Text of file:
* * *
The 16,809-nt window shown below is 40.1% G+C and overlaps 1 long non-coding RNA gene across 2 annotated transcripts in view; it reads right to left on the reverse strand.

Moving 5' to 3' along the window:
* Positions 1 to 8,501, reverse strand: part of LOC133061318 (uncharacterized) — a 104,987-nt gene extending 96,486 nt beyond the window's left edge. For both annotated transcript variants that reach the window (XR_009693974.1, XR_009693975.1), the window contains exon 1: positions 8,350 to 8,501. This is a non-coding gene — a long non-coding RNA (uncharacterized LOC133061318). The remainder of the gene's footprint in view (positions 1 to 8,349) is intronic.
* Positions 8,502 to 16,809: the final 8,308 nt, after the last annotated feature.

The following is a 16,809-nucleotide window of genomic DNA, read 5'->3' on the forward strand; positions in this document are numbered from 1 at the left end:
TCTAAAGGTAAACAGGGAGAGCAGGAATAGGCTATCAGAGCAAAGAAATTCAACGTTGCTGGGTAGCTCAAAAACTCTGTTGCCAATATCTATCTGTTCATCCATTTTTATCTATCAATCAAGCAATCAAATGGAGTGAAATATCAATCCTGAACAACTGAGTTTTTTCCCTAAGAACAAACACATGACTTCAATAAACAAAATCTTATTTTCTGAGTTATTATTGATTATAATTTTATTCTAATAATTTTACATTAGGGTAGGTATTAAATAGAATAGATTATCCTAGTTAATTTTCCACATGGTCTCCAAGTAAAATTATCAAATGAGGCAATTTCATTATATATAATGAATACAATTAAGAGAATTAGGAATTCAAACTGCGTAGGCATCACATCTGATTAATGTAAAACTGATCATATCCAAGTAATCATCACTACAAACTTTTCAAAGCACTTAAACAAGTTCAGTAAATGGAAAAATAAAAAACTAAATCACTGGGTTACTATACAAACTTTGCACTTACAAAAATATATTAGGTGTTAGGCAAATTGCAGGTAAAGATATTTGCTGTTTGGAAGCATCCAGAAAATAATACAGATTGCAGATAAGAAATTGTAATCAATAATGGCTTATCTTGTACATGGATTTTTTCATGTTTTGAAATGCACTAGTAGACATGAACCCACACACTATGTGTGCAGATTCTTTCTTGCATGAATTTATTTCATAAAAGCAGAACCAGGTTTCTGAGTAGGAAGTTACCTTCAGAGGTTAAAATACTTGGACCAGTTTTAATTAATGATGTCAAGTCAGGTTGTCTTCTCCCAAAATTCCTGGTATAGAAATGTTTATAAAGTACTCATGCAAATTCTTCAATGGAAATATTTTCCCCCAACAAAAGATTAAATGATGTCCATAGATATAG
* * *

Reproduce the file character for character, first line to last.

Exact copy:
The 16,809-nt window shown below is 40.1% G+C and overlaps 1 long non-coding RNA gene across 2 annotated transcripts in view; it reads right to left on the reverse strand.

Moving 5' to 3' along the window:
* Positions 1 to 8,501, reverse strand: part of LOC133061318 (uncharacterized) — a 104,987-nt gene extending 96,486 nt beyond the window's left edge. For both annotated transcript variants that reach the window (XR_009693974.1, XR_009693975.1), the window contains exon 1: positions 8,350 to 8,501. This is a non-coding gene — a long non-coding RNA (uncharacterized LOC133061318). The remainder of the gene's footprint in view (positions 1 to 8,349) is intronic.
* Positions 8,502 to 16,809: the final 8,308 nt, after the last annotated feature.

The following is a 16,809-nucleotide window of genomic DNA, read 5'->3' on the forward strand; positions in this document are numbered from 1 at the left end:
TCTAAAGGTAAACAGGGAGAGCAGGAATAGGCTATCAGAGCAAAGAAATTCAACGTTGCTGGGTAGCTCAAAAACTCTGTTGCCAATATCTATCTGTTCATCCATTTTTATCTATCAATCAAGCAATCAAATGGAGTGAAATATCAATCCTGAACAACTGAGTTTTTTCCCTAAGAACAAACACATGACTTCAATAAACAAAATCTTATTTTCTGAGTTATTATTGATTATAATTTTATTCTAATAATTTTACATTAGGGTAGGTATTAAATAGAATAGATTATCCTAGTTAATTTTCCACATGGTCTCCAAGTAAAATTATCAAATGAGGCAATTTCATTATATATAATGAATACAATTAAGAGAATTAGGAATTCAAACTGCGTAGGCATCACATCTGATTAATGTAAAACTGATCATATCCAAGTAATCATCACTACAAACTTTTCAAAGCACTTAAACAAGTTCAGTAAATGGAAAAATAAAAAACTAAATCACTGGGTTACTATACAAACTTTGCACTTACAAAAATATATTAGGTGTTAGGCAAATTGCAGGTAAAGATATTTGCTGTTTGGAAGCATCCAGAAAATAATACAGATTGCAGATAAGAAATTGTAATCAATAATGGCTTATCTTGTACATGGATTTTTTCATGTTTTGAAATGCACTAGTAGACATGAACCCACACACTATGTGTGCAGATTCTTTCTTGCATGAATTTATTTCATAAAAGCAGAACCAGGTTTCTGAGTAGGAAGTTACCTTCAGAGGTTAAAATACTTGGACCAGTTTTAATTAATGATGTCAAGTCAGGTTGTCTTCTCCCAAAATTCCTGGTATAGAAATGTTTATAAAGTACTCATGCAAATTCTTCAATGGAAATATTTTCCCCCAACAAAAGATTAAATGATGTCCATAGATATAG